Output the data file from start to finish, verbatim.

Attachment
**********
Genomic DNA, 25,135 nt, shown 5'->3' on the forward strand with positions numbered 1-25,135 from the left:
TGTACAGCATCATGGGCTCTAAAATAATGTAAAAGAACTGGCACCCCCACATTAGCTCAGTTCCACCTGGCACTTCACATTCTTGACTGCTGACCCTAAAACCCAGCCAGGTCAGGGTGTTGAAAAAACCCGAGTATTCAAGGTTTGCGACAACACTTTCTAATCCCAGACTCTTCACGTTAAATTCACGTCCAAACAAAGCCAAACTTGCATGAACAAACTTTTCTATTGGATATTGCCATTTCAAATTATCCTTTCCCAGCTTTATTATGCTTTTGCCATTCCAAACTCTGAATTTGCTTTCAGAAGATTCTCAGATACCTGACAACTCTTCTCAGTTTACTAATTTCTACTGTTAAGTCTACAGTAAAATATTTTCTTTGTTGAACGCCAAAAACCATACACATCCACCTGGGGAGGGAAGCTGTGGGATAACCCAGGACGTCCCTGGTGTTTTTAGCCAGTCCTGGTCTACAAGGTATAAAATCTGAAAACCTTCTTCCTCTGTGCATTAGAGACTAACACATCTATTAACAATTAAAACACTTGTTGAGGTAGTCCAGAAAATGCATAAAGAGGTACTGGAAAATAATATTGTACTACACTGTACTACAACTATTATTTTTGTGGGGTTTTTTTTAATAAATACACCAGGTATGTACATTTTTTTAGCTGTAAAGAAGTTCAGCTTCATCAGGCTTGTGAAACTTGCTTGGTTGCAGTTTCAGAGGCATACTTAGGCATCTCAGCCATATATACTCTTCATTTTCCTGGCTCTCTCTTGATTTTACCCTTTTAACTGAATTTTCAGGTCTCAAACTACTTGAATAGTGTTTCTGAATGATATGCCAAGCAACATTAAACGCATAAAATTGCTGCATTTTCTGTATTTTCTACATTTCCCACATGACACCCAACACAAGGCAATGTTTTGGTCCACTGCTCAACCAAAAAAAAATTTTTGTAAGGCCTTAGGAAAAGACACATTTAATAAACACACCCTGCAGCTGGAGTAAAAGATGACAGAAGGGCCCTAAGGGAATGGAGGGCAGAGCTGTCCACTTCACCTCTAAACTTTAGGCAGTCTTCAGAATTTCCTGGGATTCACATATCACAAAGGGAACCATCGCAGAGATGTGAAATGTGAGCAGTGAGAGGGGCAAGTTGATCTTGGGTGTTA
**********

Genomic DNA, 25,135 nt, shown 5'->3' on the forward strand with positions numbered 1-25,135 from the left:
TGTACAGCATCATGGGCTCTAAAATAATGTAAAAGAACTGGCACCCCCACATTAGCTCAGTTCCACCTGGCACTTCACATTCTTGACTGCTGACCCTAAAACCCAGCCAGGTCAGGGTGTTGAAAAAACCCGAGTATTCAAGGTTTGCGACAACACTTTCTAATCCCAGACTCTTCACGTTAAATTCACGTCCAAACAAAGCCAAACTTGCATGAACAAACTTTTCTATTGGATATTGCCATTTCAAATTATCCTTTCCCAGCTTTATTATGCTTTTGCCATTCCAAACTCTGAATTTGCTTTCAGAAGATTCTCAGATACCTGACAACTCTTCTCAGTTTACTAATTTCTACTGTTAAGTCTACAGTAAAATATTTTCTTTGTTGAACGCCAAAAACCATACACATCCACCTGGGGAGGGAAGCTGTGGGATAACCCAGGACGTCCCTGGTGTTTTTAGCCAGTCCTGGTCTACAAGGTATAAAATCTGAAAACCTTCTTCCTCTGTGCATTAGAGACTAACACATCTATTAACAATTAAAACACTTGTTGAGGTAGTCCAGAAAATGCATAAAGAGGTACTGGAAAATAATATTGTACTACACTGTACTACAACTATTATTTTTGTGGGGTTTTTTTTAATAAATACACCAGGTATGTACATTTTTTTAGCTGTAAAGAAGTTCAGCTTCATCAGGCTTGTGAAACTTGCTTGGTTGCAGTTTCAGAGGCATACTTAGGCATCTCAGCCATATATACTCTTCATTTTCCTGGCTCTCTCTTGATTTTACCCTTTTAACTGAATTTTCAGGTCTCAAACTACTTGAATAGTGTTTCTGAATGATATGCCAAGCAACATTAAACGCATAAAATTGCTGCATTTTCTGTATTTTCTACATTTCCCACATGACACCCAACACAAGGCAATGTTTTGGTCCACTGCTCAACCAAAAAAAAATTTTTGTAAGGCCTTAGGAAAAGACACATTTAATAAACACACCCTGCAGCTGGAGTAAAAGATGACAGAAGGGCCCTAAGGGAATGGAGGGCAGAGCTGTCCACTTCACCTCTAAACTTTAGGCAGTCTTCAGAATTTCCTGGGATTCACATATCACAAAGGGAACCATCGCAGAGATGTGAAATGTGAGCAGTGAGAGGGGCAAGTTGATCTTGGGTGTTA